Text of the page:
Sustainable Aviation calls for aviation to take priority in UK COVID-19 recovery
Sustainable Aviation has said that prioritising aviation in the COVID-19 economic recovery strategy will enable a faster recovery for the UK.
In a letter to the UK Transport Secretary, Grant Shapps, the Sustainable Aviation coalition has called for aviation to be at the heart of the UK government’s economic recovery strategy, saying that a stable approach to decarbonising aviation will enable the country to rapidly bounce back from COVID-19.
To achieve this, Sustainable Aviation has called on the government to capitalise on the UK’s world-leading position on sustainable aviation fuel technology by committing £500 million to support early stage projects. This follows recent news that Europe’s first municipal waste-to-jet fuel facility – Altalto Immingham – was granted planning permission in North East Lincolnshire.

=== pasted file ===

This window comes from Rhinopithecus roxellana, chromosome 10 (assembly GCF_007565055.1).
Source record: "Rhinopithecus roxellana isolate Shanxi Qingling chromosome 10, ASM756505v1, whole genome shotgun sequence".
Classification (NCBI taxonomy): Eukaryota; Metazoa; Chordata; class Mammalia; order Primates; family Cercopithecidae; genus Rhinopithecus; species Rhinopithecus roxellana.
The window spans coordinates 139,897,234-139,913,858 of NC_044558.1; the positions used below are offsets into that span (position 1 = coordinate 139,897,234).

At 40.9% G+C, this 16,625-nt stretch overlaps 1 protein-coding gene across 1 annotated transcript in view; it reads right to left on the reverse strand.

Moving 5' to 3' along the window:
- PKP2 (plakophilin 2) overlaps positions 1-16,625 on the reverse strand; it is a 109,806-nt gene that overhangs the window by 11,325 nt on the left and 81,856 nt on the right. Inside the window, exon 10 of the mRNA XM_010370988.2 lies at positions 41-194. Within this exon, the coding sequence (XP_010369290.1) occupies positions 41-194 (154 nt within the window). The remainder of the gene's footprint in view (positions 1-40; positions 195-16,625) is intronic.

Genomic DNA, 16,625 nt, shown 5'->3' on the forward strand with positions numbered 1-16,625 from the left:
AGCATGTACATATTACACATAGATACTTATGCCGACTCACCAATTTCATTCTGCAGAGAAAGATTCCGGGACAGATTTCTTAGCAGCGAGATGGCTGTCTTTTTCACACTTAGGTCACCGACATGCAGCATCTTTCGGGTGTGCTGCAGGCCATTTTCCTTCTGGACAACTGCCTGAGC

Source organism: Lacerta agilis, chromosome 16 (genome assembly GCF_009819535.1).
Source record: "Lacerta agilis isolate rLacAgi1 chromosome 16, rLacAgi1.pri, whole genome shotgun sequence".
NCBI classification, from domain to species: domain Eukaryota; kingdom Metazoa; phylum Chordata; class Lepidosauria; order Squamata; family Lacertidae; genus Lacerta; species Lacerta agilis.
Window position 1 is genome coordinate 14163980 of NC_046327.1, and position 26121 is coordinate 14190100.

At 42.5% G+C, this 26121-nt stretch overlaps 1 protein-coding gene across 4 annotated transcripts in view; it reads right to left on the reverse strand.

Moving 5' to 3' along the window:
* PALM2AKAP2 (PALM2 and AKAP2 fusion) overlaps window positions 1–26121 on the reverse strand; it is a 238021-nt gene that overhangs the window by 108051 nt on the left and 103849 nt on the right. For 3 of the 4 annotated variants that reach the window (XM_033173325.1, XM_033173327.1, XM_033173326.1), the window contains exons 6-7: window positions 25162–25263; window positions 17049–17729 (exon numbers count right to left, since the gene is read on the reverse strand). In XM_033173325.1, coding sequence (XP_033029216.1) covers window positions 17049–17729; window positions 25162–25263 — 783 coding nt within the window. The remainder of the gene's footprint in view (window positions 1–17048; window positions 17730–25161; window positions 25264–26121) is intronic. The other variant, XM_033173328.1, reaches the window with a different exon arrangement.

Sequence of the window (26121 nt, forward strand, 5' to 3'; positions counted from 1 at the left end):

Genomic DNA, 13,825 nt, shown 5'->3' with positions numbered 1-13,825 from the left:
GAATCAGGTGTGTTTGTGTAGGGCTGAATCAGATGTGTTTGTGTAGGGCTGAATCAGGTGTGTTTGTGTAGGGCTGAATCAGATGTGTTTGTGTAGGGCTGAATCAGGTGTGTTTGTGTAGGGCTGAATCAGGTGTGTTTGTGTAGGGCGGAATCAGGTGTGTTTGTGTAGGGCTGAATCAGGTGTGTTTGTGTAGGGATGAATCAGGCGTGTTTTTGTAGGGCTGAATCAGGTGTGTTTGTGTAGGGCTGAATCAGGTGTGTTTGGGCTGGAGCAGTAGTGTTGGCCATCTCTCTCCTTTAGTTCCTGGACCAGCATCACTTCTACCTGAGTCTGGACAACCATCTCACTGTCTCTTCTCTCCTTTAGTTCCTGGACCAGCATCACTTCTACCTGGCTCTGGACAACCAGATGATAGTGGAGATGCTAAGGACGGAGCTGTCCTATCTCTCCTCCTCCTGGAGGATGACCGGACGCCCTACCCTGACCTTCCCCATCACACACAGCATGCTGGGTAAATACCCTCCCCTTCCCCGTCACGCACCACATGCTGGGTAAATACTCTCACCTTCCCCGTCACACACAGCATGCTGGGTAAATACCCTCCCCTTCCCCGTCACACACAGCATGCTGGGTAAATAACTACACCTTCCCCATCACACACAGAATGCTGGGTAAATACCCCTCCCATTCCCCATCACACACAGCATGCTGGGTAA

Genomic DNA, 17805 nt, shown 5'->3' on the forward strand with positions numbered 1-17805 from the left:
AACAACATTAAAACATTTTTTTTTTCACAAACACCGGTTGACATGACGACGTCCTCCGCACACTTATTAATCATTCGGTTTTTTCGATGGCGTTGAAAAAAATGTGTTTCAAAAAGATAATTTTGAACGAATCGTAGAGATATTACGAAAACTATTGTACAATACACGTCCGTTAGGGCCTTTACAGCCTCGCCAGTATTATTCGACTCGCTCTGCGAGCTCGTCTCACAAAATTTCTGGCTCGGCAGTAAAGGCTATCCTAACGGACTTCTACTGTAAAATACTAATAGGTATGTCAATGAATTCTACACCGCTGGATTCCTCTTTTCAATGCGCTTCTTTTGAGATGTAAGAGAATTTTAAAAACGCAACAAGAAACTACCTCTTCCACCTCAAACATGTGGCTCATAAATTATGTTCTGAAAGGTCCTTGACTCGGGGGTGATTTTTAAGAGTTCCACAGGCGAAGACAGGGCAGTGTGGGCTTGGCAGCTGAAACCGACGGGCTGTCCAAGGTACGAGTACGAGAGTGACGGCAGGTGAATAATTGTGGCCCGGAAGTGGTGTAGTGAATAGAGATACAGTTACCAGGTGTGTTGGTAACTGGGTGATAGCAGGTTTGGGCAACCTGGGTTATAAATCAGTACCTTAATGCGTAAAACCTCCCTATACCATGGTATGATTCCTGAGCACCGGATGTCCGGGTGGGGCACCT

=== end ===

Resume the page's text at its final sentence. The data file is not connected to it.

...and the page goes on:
The coalition also called for the UK government to work with the aviation industry to:
- Develop aircraft and engine technology research and development capabilities, ensuring that the UK is among the first in the world to develop hybrid and electric aircraft
- Accelerate UK airspace modernisation, to make use of new aircraft performance capability and reduce emissions and noise
- Progress robust carbon offset measures and carbon-removal technologies.
The Chair of Sustainable Aviation, Adam Morton, said: “In February 2020, UK aviation committed to net-zero emissions by 2050 and laid out a plan to achieve this through investing in cleaner aircraft and engine technology, smarter flight operations, sustainable aviation fuels and high-quality carbon offsets and removals.”
He continued: “Three months on, these actions all remain essential to delivering sector wide decarbonisation, particularly given the role UK aviation can play as an engine for rebuilding the economy. But, to capitalise on these opportunities, we need urgent action from the government, particularly to support the commercialisation of sustainable aviation fuel technology in the UK.”